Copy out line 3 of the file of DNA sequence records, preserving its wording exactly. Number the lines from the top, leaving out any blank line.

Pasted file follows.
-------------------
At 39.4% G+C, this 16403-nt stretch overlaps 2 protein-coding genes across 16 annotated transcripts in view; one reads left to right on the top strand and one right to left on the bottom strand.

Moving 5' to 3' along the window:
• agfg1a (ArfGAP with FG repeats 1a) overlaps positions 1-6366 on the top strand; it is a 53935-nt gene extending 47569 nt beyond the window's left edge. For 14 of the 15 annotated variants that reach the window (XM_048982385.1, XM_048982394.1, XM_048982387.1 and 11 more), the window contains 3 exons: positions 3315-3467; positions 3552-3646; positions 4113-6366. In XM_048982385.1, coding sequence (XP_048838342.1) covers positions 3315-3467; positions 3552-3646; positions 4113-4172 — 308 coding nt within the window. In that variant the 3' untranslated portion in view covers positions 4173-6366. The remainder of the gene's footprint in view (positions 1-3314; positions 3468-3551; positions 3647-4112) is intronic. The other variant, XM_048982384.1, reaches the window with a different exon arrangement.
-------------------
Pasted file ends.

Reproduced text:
• agfg1a (ArfGAP with FG repeats 1a) overlaps positions 1-6366 on the top strand; it is a 53935-nt gene extending 47569 nt beyond the window's left edge. For 14 of the 15 annotated variants that reach the window (XM_048982385.1, XM_048982394.1, XM_048982387.1 and 11 more), the window contains 3 exons: positions 3315-3467; positions 3552-3646; positions 4113-6366. In XM_048982385.1, coding sequence (XP_048838342.1) covers positions 3315-3467; positions 3552-3646; positions 4113-4172 — 308 coding nt within the window. In that variant the 3' untranslated portion in view covers positions 4173-6366. The remainder of the gene's footprint in view (positions 1-3314; positions 3468-3551; positions 3647-4112) is intronic. The other variant, XM_048982384.1, reaches the window with a different exon arrangement.